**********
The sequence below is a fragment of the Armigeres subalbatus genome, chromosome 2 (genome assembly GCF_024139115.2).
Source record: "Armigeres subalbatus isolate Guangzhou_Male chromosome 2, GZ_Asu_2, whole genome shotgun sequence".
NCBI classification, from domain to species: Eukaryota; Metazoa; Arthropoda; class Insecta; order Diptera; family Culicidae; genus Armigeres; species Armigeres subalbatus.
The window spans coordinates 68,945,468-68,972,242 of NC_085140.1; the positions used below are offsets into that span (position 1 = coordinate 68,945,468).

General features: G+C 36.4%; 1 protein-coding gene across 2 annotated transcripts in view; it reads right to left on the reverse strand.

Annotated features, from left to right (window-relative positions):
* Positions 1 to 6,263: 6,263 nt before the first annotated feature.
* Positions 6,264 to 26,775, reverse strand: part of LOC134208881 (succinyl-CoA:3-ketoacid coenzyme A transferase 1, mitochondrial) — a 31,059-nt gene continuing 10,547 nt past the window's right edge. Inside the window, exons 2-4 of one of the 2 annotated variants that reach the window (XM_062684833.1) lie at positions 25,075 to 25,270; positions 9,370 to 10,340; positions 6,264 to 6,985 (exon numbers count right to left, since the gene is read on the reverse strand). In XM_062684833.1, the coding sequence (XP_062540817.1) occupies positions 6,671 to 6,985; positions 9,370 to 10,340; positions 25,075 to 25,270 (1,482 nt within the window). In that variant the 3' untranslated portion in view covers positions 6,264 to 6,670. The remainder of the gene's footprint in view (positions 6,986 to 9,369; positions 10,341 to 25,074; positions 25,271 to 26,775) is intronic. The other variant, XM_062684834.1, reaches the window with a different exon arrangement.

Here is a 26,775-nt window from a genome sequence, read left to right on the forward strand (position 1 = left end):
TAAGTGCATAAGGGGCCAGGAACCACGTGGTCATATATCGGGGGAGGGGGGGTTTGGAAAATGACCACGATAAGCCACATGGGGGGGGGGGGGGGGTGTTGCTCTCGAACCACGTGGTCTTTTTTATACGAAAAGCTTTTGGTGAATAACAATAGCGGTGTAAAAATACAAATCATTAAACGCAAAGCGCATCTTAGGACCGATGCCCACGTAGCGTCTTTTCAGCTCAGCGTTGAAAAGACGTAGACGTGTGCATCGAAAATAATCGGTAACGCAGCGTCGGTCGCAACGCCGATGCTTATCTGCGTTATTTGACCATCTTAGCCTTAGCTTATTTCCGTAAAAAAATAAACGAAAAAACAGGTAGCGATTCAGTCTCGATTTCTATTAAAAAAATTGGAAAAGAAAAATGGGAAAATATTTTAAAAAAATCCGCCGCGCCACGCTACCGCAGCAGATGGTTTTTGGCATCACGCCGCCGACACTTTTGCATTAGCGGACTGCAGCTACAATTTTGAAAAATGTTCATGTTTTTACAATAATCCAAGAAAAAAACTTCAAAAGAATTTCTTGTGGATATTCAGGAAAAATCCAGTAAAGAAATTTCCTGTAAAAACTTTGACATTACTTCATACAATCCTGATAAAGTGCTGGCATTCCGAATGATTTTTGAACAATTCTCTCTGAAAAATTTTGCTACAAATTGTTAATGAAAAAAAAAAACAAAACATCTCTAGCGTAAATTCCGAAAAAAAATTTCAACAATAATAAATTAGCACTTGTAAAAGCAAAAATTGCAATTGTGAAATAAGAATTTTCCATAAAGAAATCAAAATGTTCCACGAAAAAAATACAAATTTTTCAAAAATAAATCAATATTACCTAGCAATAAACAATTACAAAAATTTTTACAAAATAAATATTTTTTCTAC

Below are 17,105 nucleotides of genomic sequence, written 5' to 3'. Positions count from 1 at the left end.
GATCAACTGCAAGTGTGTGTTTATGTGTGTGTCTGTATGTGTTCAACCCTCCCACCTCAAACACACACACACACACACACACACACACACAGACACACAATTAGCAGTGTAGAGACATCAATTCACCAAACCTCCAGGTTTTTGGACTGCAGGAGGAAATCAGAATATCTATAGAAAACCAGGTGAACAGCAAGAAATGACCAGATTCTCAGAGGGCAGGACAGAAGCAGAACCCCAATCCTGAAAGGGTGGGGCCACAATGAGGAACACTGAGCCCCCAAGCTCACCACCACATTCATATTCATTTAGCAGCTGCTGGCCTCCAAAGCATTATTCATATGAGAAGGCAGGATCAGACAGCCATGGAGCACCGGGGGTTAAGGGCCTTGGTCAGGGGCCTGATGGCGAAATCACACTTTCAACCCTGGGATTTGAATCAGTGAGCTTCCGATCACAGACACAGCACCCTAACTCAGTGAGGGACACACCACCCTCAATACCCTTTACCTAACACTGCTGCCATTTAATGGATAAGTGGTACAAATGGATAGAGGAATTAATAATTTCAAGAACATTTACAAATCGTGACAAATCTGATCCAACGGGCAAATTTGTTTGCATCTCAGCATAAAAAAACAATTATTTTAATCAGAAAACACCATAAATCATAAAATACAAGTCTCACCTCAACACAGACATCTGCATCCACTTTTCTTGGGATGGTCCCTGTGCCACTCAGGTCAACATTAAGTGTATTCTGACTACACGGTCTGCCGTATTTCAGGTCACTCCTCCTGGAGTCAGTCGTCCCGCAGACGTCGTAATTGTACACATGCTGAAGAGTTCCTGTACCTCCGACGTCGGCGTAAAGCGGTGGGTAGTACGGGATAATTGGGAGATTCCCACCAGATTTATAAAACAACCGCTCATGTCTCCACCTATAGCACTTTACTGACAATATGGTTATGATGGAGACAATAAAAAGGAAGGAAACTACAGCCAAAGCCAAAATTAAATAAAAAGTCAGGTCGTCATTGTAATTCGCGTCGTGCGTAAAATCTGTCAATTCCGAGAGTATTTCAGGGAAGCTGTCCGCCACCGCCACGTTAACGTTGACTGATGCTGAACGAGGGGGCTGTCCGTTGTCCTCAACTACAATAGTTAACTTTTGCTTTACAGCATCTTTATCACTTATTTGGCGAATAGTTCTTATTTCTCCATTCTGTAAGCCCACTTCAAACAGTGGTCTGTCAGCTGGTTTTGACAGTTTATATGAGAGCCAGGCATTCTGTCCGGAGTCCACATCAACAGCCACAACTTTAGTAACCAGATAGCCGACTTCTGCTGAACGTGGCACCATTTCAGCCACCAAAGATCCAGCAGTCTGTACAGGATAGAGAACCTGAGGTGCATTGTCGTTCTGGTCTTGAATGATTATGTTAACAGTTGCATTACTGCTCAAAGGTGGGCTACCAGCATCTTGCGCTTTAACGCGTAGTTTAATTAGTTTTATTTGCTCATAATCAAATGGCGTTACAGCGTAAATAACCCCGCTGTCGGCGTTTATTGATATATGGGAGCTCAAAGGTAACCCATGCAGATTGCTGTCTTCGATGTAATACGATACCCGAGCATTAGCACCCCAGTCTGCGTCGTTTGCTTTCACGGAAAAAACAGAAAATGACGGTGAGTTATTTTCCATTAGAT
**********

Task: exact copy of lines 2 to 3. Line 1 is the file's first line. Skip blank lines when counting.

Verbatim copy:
Source record: "Armigeres subalbatus isolate Guangzhou_Male chromosome 2, GZ_Asu_2, whole genome shotgun sequence".
NCBI classification, from domain to species: Eukaryota; Metazoa; Arthropoda; class Insecta; order Diptera; family Culicidae; genus Armigeres; species Armigeres subalbatus.